Tezacaftor may inhibit making of ceramide, key in brain development

Medication is active ingredient in CF therapies Symdeko and Trikafta

Margarida Maia, PhD avatar

by Margarida Maia, PhD |

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In this illustration of brain growth, a tree is seen growing from the top of a human brain.

Tezacaftor, a medication used to treat cystic fibrosis (CF), may unexpectedly trap certain fats in the lungs, diverting their use as chemical raw material that the body converts into ceramides, which are needed for the brain to develop and respond to stress, according to a new study.

While the “impact of our findings is likely negligible or inexistent” for adults with CF, these results raise concerns about the safe use of tezacaftor — one of the active ingredients in Symdeko and Trikafta, both CF treatments marketed by Vertex Pharmaceuticals — in early stages of fetal and newborn development, particularly during pregnancy and breastfeeding.

“We believe that further investigations on tezacaftor should be envisaged, particularly for [its] use … during pregnancy, breastfeeding and in the early stages of development,” the team wrote.

The study’s findings, from work in patient-derived lung cells, are detailed in “Tezacaftor is a direct inhibitor of sphingolipid delta-4 desaturase enzyme (DEGS),” published in the Journal of Cystic Fibrosis by a team of researchers in Italy.”

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Further study needed on tezacaftor use during pregnancy, breastfeeding

In CF, mutations result in a flawed CFTR protein that causes mucus to become thick and stick to the airways, leading to trouble breathing. Tezacaftor works by correcting flaws in the CFTR protein so that it can fold into the correct shape.

Researchers already knew that a two-day treatment with Trikafta (elexacaftor/tezacaftor/ivacaftor), marketed as Kaftrio in Europe, causes dihydroceramides to build up in lab-grown human bronchial epithelial cells, a type of tightly packed cells that line the airways.

Dihydroceramides are a type of fats that is converted into ceramides by the action of an enzyme called delta-4 sphingolipid desaturase, or DEGS. Aside from forming part of the myelin sheath — a protective layer that surrounds nerve fibers — ceramides are involved in signaling and in the brain’s response to stress.

To better understand this off-target effect, the researchers grew bronchial epithelial cells from three patients carrying the F508del mutation — the most common genetic cause of CF — and three healthy individuals. The cells were treated with Trikafta for as long as 14 days, or about two weeks.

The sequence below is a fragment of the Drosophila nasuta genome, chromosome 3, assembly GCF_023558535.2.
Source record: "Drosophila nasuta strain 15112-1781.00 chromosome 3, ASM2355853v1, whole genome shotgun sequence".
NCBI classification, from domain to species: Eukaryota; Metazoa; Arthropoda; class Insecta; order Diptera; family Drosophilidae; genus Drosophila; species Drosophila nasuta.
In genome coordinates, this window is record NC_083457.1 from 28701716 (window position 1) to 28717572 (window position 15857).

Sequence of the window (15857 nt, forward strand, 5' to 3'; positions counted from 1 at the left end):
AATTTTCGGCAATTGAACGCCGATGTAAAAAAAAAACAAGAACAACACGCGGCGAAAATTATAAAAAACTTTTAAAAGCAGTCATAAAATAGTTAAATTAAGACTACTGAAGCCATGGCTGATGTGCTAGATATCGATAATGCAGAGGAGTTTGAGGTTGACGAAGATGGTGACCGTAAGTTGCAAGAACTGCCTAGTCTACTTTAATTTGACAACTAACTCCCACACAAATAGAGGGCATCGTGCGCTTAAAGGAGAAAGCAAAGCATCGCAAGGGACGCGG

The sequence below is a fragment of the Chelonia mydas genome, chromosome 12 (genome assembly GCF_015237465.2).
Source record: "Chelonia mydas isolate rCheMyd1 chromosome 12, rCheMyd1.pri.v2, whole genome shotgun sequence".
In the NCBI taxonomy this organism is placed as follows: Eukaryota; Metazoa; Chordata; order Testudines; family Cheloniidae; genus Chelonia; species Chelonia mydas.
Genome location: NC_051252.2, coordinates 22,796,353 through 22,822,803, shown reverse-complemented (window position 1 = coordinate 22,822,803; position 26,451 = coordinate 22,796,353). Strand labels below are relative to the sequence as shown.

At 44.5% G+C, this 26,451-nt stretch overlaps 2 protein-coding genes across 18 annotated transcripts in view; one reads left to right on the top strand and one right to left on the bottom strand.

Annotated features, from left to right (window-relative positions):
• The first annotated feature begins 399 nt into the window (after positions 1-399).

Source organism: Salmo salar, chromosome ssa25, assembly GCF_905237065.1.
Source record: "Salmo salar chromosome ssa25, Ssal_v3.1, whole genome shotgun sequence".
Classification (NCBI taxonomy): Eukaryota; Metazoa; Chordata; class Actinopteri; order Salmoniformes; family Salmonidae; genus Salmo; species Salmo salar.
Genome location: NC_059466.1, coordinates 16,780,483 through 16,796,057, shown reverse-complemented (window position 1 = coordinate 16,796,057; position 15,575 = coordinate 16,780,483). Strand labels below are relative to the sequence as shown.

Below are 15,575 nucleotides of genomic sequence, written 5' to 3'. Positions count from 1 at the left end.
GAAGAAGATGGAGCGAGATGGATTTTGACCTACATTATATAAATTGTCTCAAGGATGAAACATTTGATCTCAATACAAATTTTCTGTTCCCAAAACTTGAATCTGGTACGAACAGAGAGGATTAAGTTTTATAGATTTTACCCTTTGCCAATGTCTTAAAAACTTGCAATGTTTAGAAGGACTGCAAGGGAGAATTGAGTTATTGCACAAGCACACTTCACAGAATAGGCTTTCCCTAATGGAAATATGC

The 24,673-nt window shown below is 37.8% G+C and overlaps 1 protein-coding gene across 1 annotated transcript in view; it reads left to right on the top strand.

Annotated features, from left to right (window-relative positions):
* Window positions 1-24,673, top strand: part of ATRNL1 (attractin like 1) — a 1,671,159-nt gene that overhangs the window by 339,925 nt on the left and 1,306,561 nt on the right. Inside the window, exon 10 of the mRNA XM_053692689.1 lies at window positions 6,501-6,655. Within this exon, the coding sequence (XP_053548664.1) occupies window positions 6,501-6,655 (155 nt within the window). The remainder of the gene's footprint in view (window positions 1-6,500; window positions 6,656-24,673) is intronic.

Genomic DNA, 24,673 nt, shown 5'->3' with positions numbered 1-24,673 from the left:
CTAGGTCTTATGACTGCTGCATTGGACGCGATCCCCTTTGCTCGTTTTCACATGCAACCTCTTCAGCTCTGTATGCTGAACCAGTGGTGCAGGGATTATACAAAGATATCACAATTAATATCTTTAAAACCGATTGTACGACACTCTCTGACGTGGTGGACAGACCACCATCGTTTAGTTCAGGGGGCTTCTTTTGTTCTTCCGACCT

Treatment resulted in a “steady accumulation” of dihydroceramides inside cells, regardless of whether they had come from patients or healthy individuals. While the levels of DEGS remained unchanged, the researchers found that Trikafta inhibited the enzyme, slowing its ability to convert dihydroceramides into ceramides. Testing each of the ingredients individually revealed that tezacaftor alone caused this inhibition in a “concentration-dependent manner,” with higher doses causing greater inhibition.

From the standpoint of safe use of [Trikafta], particularly during pregnancy and in the early developmental stages, we believe that our evidences on DEGS [enzyme] inhibition should be further investigated.

When researchers treated healthy mice with Trikafta or a vehicle twice a day for 4.5 days, they found a slight increase in the levels of dihydroceramides in the brains of those treated with Trikafta, suggesting that the effects of tezacaftor on DEGS may not be limited to the lungs.

While many patients do experience lasting brain fog and memory loss as side effects of Trikafta, the researchers found that the impact on these results for CF adults was likely nonexistent. Earlier work suggested that titrating down Trikafta, or slowly reducing its dose, could help ease such type of side effects.

However, because a shortage of ceramides may impair the integrity of the myelin sheath and hinder how well the brain responds to stress, more research is needed “to define the best therapeutic strategy for each CF individual,” the researchers wrote.

This is particularly important during more sensitive stages of brain development, for example during fetal development in pregnancy, and during breastfeeding and early infancy.

“From the standpoint of safe use of [Trikafta], particularly during pregnancy and in the early developmental stages, we believe that our evidences on DEGS inhibition should be further investigated,” the researchers wrote, noting that “tezacaftor can cross … the placental … and pass through the mother’s milk.”